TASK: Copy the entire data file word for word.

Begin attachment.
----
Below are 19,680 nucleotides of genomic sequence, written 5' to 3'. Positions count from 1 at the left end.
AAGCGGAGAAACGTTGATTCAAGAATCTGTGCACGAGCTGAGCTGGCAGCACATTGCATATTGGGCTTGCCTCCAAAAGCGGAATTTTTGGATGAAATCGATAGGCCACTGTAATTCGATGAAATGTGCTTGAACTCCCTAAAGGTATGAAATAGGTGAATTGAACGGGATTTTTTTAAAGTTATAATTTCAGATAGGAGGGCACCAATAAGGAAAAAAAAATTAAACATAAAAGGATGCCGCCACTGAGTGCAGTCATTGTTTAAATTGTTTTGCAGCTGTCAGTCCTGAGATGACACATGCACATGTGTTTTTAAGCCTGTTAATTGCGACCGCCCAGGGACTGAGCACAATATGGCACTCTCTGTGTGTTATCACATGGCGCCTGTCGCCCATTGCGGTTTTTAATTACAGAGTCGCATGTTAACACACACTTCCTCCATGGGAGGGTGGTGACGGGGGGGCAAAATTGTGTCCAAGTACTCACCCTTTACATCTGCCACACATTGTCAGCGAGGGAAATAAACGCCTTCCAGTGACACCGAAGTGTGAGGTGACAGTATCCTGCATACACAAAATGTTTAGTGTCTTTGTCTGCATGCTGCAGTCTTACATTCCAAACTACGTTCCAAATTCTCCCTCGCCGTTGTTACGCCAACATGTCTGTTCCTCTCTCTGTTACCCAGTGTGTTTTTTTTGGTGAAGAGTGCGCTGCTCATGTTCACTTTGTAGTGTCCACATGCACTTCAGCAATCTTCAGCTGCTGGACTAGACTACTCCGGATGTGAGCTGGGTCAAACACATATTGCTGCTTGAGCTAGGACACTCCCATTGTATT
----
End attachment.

Below are 19,680 nucleotides of genomic sequence, written 5' to 3'. Positions count from 1 at the left end.
AAGCGGAGAAACGTTGATTCAAGAATCTGTGCACGAGCTGAGCTGGCAGCACATTGCATATTGGGCTTGCCTCCAAAAGCGGAATTTTTGGATGAAATCGATAGGCCACTGTAATTCGATGAAATGTGCTTGAACTCCCTAAAGGTATGAAATAGGTGAATTGAACGGGATTTTTTTAAAGTTATAATTTCAGATAGGAGGGCACCAATAAGGAAAAAAAAATTAAACATAAAAGGATGCCGCCACTGAGTGCAGTCATTGTTTAAATTGTTTTGCAGCTGTCAGTCCTGAGATGACACATGCACATGTGTTTTTAAGCCTGTTAATTGCGACCGCCCAGGGACTGAGCACAATATGGCACTCTCTGTGTGTTATCACATGGCGCCTGTCGCCCATTGCGGTTTTTAATTACAGAGTCGCATGTTAACACACACTTCCTCCATGGGAGGGTGGTGACGGGGGGGCAAAATTGTGTCCAAGTACTCACCCTTTACATCTGCCACACATTGTCAGCGAGGGAAATAAACGCCTTCCAGTGACACCGAAGTGTGAGGTGACAGTATCCTGCATACACAAAATGTTTAGTGTCTTTGTCTGCATGCTGCAGTCTTACATTCCAAACTACGTTCCAAATTCTCCCTCGCCGTTGTTACGCCAACATGTCTGTTCCTCTCTCTGTTACCCAGTGTGTTTTTTTTGGTGAAGAGTGCGCTGCTCATGTTCACTTTGTAGTGTCCACATGCACTTCAGCAATCTTCAGCTGCTGGACTAGACTACTCCGGATGTGAGCTGGGTCAAACACATATTGCTGCTTGAGCTAGGACACTCCCATTGTATT